BUSINESS
01/08/2018 08:50 EST | Updated 01/08/2018 12:25 EST

Loblaws Gift Card Now Available, But ‘Read The Fine Print,’ Lawyers Urge

The retailer is trying to make amends with customers for a bread price-fixing scheme.

A Loblaw supermarket is pictured in Ottawa, Ont., Nov. 14, 2017. The company has launched a website where customers can register for a $25 gift card, to make amends for an alleged bread price-fixing scheme.
Chris Wattie / Reuters
A Loblaw supermarket is pictured in Ottawa, Ont., Nov. 14, 2017. The company has launched a website where customers can register for a $25 gift card, to make amends for an alleged bread price-fixing scheme.

Loblaws' attempt to make up for being involved in an alleged multi-year bread price-fixing scheme is going live today.

The company has launched a website where customers can register for a $25 gift card, which can be used at any Loblaw Co. store, including Loblaws, Provigo, Valu-Mart and No Frills. Customers can also request registration by mail, or through a toll-free number available on the website.

On the registration page, Loblaw tells customers that the $25 they receive as a gift card will be deducted from any other settlement the customer may receive as part of court action on the price-fixing scheme.

To be eligible for a card, users must be the age of majority or older in their province (18 years old in Alberta, Manitoba, Ontario, Prince Edward Island, Québec, or Saskatchewan, 19 years old elsewhere) and have bought bread products from a Loblaw Co. retailer between Jan. 1, 2002 and March 1, 2015.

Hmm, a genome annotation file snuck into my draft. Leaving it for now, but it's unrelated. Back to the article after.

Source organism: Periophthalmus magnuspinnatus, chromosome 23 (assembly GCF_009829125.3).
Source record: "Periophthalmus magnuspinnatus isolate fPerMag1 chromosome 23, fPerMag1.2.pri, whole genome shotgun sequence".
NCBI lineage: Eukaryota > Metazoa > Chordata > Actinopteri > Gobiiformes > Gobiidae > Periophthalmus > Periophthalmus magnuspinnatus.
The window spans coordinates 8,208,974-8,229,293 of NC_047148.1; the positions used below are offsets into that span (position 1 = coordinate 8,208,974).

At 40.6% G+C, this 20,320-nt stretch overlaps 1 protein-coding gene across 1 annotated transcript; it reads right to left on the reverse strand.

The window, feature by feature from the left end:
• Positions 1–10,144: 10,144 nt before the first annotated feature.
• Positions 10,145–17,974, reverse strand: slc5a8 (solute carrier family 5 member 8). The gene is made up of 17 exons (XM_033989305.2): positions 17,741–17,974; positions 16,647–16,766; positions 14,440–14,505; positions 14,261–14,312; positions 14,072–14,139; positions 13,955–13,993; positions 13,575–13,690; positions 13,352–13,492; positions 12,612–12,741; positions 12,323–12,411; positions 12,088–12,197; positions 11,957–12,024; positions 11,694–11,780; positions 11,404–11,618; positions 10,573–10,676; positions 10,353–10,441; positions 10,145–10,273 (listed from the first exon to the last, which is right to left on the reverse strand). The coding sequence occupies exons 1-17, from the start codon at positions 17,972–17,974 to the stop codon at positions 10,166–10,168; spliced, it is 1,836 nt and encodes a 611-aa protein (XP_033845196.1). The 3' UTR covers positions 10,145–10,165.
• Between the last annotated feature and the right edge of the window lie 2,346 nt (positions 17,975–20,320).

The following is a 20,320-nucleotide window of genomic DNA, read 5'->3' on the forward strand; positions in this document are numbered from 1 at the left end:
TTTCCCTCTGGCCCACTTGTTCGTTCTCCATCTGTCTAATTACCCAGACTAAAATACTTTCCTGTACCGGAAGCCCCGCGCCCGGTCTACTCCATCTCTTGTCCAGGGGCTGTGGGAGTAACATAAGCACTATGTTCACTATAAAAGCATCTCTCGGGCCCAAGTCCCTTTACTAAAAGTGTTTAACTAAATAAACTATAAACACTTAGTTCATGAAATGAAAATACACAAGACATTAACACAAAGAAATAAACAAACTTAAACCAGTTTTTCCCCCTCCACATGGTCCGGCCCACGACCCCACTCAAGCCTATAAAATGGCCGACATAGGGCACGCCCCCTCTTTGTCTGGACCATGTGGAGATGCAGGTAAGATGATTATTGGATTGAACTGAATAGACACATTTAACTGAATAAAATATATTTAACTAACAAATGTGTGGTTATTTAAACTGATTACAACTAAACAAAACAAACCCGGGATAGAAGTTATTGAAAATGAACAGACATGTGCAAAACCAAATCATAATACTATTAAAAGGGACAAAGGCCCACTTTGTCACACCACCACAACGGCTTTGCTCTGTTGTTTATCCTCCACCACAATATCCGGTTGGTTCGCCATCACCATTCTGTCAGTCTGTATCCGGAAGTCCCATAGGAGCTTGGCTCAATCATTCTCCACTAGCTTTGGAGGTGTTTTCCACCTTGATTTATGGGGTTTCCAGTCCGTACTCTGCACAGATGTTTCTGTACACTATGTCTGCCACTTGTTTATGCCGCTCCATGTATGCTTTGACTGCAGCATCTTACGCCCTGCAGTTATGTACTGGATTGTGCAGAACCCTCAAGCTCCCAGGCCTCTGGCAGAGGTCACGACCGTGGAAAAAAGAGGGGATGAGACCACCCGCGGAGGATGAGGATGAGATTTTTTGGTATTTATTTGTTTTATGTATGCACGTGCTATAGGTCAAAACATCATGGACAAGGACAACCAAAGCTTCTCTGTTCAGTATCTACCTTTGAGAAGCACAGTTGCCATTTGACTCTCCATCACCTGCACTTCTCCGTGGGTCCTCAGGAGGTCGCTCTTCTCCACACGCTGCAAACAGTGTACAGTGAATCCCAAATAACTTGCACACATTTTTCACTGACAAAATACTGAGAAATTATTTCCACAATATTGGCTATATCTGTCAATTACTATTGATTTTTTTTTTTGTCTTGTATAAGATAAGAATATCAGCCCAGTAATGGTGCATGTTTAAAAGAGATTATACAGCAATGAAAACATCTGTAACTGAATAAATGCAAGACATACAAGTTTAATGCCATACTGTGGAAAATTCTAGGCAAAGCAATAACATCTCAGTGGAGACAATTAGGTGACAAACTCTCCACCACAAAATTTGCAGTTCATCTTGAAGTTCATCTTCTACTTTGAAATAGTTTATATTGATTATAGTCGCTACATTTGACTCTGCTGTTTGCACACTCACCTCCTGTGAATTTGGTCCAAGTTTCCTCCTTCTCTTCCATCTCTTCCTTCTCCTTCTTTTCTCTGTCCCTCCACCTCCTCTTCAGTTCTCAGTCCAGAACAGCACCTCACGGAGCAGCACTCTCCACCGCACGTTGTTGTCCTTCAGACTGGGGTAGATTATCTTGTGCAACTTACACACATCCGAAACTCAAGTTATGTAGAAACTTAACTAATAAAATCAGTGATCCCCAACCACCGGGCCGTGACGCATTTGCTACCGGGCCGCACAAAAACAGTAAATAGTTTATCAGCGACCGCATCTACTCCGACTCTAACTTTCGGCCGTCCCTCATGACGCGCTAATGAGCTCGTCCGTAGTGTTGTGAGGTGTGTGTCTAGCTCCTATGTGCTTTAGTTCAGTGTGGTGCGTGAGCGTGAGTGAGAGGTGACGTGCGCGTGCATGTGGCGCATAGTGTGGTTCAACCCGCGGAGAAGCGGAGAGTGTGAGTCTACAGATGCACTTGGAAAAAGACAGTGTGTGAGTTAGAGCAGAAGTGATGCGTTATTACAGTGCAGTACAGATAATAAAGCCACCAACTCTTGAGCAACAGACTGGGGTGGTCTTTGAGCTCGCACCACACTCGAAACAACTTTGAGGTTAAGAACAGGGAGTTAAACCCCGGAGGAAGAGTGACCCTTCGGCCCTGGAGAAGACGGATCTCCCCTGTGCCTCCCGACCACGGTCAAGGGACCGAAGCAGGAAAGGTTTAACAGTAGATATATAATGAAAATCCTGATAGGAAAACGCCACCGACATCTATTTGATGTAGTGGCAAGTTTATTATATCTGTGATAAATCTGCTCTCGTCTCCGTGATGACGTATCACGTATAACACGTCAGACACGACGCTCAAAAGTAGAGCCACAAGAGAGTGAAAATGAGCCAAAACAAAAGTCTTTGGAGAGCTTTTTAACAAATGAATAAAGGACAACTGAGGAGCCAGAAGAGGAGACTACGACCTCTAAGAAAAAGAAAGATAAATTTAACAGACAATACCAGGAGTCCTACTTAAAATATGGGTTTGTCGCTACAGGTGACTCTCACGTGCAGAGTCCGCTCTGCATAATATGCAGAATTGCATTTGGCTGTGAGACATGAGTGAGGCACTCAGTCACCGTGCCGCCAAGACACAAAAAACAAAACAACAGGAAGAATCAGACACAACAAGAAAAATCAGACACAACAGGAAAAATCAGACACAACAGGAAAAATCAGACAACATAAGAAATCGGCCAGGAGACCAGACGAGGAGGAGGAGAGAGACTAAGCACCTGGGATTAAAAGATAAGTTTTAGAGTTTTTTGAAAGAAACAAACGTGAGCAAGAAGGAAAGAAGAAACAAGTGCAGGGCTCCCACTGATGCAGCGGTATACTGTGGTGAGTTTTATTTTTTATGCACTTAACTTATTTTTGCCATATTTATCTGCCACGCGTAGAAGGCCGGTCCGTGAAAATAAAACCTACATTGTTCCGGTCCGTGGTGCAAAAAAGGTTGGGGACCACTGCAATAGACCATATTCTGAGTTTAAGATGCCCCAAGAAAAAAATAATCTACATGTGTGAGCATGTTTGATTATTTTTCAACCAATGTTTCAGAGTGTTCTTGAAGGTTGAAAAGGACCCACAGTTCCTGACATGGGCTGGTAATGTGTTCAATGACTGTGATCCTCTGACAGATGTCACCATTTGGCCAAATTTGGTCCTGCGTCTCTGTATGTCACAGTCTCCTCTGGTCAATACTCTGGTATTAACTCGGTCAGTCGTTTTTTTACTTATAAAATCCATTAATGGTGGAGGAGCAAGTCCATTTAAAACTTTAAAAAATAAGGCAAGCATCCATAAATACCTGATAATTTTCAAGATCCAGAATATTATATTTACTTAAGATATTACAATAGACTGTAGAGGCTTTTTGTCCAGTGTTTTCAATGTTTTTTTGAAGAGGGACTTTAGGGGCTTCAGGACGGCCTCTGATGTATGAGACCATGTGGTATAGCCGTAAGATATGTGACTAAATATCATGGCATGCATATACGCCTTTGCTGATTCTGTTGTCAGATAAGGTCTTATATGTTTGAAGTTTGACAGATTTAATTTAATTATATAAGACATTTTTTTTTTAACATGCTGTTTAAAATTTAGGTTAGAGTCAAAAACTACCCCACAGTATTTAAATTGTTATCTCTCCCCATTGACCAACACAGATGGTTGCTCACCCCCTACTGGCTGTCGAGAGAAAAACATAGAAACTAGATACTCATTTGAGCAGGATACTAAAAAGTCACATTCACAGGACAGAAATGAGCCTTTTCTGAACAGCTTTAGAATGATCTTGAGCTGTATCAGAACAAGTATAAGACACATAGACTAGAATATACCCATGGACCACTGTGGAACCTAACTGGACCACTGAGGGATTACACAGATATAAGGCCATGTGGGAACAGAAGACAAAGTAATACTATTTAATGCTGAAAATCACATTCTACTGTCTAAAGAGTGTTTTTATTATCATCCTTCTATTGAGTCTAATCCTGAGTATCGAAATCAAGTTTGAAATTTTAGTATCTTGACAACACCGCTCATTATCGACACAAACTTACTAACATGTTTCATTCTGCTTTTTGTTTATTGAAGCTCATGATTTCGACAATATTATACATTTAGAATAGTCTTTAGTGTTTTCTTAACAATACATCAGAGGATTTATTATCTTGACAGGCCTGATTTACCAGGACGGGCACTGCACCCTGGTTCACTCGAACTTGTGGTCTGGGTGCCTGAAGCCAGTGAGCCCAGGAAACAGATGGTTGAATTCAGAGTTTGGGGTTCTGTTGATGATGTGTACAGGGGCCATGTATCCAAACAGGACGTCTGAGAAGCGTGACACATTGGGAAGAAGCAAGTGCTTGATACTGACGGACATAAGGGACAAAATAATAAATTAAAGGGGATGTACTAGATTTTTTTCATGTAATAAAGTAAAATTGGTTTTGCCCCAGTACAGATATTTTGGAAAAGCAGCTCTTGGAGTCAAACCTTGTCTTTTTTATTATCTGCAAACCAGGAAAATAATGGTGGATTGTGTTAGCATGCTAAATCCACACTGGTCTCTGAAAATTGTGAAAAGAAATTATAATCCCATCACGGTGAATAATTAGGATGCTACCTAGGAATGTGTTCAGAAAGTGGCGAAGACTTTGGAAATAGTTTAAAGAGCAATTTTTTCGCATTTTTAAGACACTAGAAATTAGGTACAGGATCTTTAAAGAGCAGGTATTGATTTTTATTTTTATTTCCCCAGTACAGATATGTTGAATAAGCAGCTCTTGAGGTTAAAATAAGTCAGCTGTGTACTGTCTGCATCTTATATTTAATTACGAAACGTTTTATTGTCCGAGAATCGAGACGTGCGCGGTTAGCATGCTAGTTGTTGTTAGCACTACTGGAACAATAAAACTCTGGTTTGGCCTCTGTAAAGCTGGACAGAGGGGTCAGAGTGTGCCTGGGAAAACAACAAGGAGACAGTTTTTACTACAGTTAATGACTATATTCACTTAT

Watch: Loblaws offers $25 gift card for alleged bread price-fixing

Loblaw and its parent company, George Weston Ltd., revealed last month that they had notified the Competition Bureau of an alleged bread price-fixing scheme involving numerous Canadian retailers.

Among those reportedly being investigated by the Competition Bureau are Canada Bread, Walmart, Sobeys, Metro and Giant Tiger as well as "other persons known and unknown."

'Read the fine print'


Several class-action lawsuits have sprung up since the alleged price-fixing scheme was revealed, and lawyers involved in those cases are urging members of the public to "read the fine print" before accepting a gift card.

"Loblaw is leaving consumers in the dark about what the gift card programme is really intended to do," David Wingfield, a partner at Strosberg Sasso Sutts LLP, told The Suburban last week.

"Before you register, be aware of what it is you're signing over," Michael Vathilakis of Montreal-based law firm Renno Vathilakis Avocats told the Montreal Gazette. "Make sure you're not relinquishing any rights."

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On its newly launched website, Loblaw says accepting the gift card will not prevent customers from pursuing other forms of compensation — but it does state that Loblaw will deduct the $25 from any further settlement the customer may receive through the courts.

"Registering for and obtaining the $25 Loblaw Card will not affect customers' right to participate in any class action or to receive any incremental compensation that may be awarded by the court," the company said.

In its terms and conditions, Loblaw also notes the card can't be used to purchase alcohol or tobacco, and it can't be reimbursed for cash.

Loblaw says the gift cards will arrive by mail within six weeks of registration, though in some cases it could take up to 12 weeks. The cards have no expiry date.

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